Joint-stock Company
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Joint-stock Company
A joint-stock company is a business entity in which shares of the company's capital stock, stock can be bought and sold by shareholders. Each shareholder owns company stock in proportion, evidenced by their share (finance), shares (certificates of ownership). Shareholders are able to transfer their shares to others without any effects to the continued existence of the company. In modern-day corporate law, the existence of a joint-stock company is often synonymous with incorporation (business), incorporation (possession of legal personality separate from shareholders) and limited liability (shareholders are liable for the company's debts only to the value of the money they have invested in the company). Therefore, joint-stock companies are commonly known as corporations or limited company, limited companies. Some jurisdiction (area), jurisdictions still provide the possibility of registering joint-stock companies without limited liability. In the United Kingdom and in other count ...
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Business Entity
In law, a legal person is any person or 'thing' (less ambiguously, any legal entity) that can do the things a human person is usually able to do in law – such as enter into contracts, sue and be sued, own property, and so on. The reason for the term "''legal'' person" is that some legal persons are not people: companies and corporations are "persons" legally speaking (they can legally do most of the things an ordinary person can do), but they are not people in a literal sense. There are therefore two kinds of legal entities: human and non-human. In law, a human person is called a ''natural person'' (sometimes also a ''physical person''), and a non-human person is called a ''juridical person'' (sometimes also a ''juridic'', ''juristic'', ''artificial'', ''legal'', or ''fictitious person'', la, persona ficta). Juridical persons are entities such as corporations, firms (in some jurisdictions), and many government agencies. They are treated in law as if they were persons. Whil ...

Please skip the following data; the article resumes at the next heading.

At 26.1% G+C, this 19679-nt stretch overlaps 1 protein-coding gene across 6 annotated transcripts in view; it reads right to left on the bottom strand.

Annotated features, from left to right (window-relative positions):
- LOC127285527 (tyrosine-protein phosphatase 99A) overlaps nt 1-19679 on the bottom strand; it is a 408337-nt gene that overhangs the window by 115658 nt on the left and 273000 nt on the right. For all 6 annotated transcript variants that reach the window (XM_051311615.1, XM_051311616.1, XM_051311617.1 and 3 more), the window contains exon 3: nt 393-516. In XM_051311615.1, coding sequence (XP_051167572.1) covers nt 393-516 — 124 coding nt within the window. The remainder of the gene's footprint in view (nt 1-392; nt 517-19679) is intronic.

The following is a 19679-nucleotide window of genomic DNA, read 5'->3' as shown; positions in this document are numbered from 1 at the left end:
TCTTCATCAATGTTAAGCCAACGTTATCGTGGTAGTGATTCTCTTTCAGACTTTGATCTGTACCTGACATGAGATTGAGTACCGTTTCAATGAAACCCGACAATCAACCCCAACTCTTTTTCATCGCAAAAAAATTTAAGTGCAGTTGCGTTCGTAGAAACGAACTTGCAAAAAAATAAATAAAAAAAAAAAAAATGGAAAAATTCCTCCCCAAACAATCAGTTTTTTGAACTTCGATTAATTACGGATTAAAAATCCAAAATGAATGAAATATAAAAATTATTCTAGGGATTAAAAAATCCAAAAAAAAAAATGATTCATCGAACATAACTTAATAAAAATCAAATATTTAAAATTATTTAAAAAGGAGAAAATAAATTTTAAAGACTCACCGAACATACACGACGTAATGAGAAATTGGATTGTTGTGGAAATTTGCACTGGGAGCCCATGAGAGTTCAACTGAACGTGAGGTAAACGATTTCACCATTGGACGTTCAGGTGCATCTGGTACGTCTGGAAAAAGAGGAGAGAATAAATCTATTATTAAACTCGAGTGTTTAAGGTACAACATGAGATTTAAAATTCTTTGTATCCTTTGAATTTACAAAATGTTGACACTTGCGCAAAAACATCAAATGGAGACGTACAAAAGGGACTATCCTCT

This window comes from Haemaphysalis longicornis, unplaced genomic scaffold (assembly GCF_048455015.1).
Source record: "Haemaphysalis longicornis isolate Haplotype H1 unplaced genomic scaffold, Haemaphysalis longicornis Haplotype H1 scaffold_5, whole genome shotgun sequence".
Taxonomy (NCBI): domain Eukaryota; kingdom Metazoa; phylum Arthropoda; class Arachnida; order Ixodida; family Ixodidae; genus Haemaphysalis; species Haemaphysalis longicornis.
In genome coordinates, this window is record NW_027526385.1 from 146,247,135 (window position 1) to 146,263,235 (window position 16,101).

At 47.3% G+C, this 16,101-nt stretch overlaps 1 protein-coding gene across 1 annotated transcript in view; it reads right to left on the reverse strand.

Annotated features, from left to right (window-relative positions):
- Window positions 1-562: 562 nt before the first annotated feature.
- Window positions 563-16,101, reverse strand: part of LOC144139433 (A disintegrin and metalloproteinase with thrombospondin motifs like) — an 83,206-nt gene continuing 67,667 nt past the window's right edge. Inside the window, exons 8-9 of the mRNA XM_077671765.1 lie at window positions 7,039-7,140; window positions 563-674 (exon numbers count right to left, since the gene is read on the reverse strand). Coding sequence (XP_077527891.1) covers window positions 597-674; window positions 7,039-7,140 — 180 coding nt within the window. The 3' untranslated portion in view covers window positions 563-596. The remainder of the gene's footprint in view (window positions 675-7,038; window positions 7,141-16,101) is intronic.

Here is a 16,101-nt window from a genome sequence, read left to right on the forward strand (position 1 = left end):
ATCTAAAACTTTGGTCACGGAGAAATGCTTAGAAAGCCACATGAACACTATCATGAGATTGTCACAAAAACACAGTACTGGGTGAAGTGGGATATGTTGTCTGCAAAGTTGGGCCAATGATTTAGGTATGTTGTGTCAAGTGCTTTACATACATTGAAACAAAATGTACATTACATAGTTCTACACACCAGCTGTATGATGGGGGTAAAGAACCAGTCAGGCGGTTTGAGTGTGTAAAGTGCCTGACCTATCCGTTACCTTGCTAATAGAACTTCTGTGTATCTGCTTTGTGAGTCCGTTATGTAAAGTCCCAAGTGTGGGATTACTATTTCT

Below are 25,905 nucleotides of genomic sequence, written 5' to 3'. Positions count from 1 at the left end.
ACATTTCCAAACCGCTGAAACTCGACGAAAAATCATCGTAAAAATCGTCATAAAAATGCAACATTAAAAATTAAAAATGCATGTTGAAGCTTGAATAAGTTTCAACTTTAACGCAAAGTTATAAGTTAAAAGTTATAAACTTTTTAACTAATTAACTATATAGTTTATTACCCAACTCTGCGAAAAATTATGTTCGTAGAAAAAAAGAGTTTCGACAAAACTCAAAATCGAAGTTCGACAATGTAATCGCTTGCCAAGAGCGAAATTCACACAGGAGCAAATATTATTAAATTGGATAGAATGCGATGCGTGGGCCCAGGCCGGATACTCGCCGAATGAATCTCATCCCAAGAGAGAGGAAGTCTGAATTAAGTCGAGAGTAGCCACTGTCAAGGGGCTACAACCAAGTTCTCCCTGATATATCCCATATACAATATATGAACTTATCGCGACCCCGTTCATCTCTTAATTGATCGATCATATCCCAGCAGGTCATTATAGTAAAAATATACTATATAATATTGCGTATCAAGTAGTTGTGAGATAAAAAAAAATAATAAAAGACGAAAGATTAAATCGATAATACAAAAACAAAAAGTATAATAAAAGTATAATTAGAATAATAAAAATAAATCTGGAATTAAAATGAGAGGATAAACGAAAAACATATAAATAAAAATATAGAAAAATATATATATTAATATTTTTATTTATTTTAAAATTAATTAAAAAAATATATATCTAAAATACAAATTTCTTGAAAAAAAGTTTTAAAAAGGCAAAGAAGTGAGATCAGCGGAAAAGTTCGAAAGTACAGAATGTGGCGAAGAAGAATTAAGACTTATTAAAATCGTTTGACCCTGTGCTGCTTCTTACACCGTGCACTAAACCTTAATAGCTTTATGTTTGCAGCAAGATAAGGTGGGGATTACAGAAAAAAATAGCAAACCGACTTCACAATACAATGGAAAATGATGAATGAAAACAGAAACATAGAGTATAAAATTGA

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VOC Aandeel 9 September 1606
VOC, VoC or voc may refer to: Science and technology * Open-circuit voltage (VOC), the voltage between two terminals when there is no external load connected * Variant of concern, a category used during the assessment of a new variant of a virus * Volatile organic compound, a category of vaporous chemical Organisations * Dutch East India Company (''Vereenigde Oost-Indische Compagnie'' in Dutch) (1602–1800), a Dutch chartered company * Vancouver Organizing Committee for the 2010 Olympic and Paralympic Winter Games, the organizer of the 2010 Vancouver Olympics * Vannes Olympique Club, a French association football club * Victims of Communism Memorial Foundation, an anti-communist organization in the United States * VOC Amsterdam, a women's handball club in the Netherlands Other uses * V. O. Chidambaram Pillai (1872–1936), Indian lawyer, trade union leader, shipping magnate and freedom fighter * Voice of the customer In marketing, the voice of the customer (VOC) summarizes cus ...
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British Isles
The British Isles are a group of islands in the North Atlantic Ocean off the north-western coast of continental Europe, consisting of the islands of Great Britain, Ireland, the Isle of Man, the Inner and Outer Hebrides, the Northern Isles, and over six thousand smaller islands."British Isles", ''Encyclopædia Britannica''. They have a total area of and a combined population of almost 72 million, and include two sovereign states, the Republic of Ireland (which covers roughly five-sixths of Ireland), and the United Kingdom of Great Britain and Northern Ireland. The Channel Islands, off the north coast of France, are normally taken to be part of the British Isles, even though they do not form part of the archipelago. The oldest rocks are 2.7 billion years old and are found in Ireland, Wales and the northwest of Scotland. During the Silurian period, the north-western regions collided with the south-east, which had been part of a separate continental landmass. The ...
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Royal Charter
A royal charter is a formal grant issued by a monarch under royal prerogative as letters patent. Historically, they have been used to promulgate public laws, the most famous example being the English Magna Carta (great charter) of 1215, but since the 14th century have only been used in place of private acts to grant a right or power to an individual or a body corporate. They were, and are still, used to establish significant organisations such as boroughs (with municipal charters), universities and learned societies. Charters should be distinguished from royal warrants of appointment, grants of arms and other forms of letters patent, such as those granting an organisation the right to use the word "royal" in their name or granting city status, which do not have legislative effect. The British monarchy has issued over 1,000 royal charters. Of these about 750 remain in existence. The earliest charter recorded on the UK government's list was granted to the University of C ...
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